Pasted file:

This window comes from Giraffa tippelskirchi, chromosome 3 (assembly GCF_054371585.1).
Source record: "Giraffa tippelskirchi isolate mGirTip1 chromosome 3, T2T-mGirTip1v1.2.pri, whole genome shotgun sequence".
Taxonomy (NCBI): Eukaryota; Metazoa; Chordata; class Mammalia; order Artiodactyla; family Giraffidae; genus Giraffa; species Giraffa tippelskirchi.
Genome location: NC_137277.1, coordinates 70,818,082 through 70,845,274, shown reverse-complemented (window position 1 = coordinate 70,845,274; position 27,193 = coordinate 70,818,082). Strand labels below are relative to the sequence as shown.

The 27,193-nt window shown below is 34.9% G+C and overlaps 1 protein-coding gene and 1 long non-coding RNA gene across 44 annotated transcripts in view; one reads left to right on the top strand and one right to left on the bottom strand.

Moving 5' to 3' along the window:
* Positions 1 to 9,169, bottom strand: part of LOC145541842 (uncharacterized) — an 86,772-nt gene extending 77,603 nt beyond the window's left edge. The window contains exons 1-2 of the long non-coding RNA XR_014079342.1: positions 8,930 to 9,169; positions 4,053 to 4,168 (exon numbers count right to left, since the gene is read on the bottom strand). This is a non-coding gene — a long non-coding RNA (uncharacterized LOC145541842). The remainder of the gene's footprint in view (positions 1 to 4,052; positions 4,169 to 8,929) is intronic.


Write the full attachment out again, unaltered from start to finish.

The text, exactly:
This window comes from Giraffa tippelskirchi, chromosome 3 (assembly GCF_054371585.1).
Source record: "Giraffa tippelskirchi isolate mGirTip1 chromosome 3, T2T-mGirTip1v1.2.pri, whole genome shotgun sequence".
Taxonomy (NCBI): Eukaryota; Metazoa; Chordata; class Mammalia; order Artiodactyla; family Giraffidae; genus Giraffa; species Giraffa tippelskirchi.
Genome location: NC_137277.1, coordinates 70,818,082 through 70,845,274, shown reverse-complemented (window position 1 = coordinate 70,845,274; position 27,193 = coordinate 70,818,082). Strand labels below are relative to the sequence as shown.

The 27,193-nt window shown below is 34.9% G+C and overlaps 1 protein-coding gene and 1 long non-coding RNA gene across 44 annotated transcripts in view; one reads left to right on the top strand and one right to left on the bottom strand.

Moving 5' to 3' along the window:
* Positions 1 to 9,169, bottom strand: part of LOC145541842 (uncharacterized) — an 86,772-nt gene extending 77,603 nt beyond the window's left edge. The window contains exons 1-2 of the long non-coding RNA XR_014079342.1: positions 8,930 to 9,169; positions 4,053 to 4,168 (exon numbers count right to left, since the gene is read on the bottom strand). This is a non-coding gene — a long non-coding RNA (uncharacterized LOC145541842). The remainder of the gene's footprint in view (positions 1 to 4,052; positions 4,169 to 8,929) is intronic.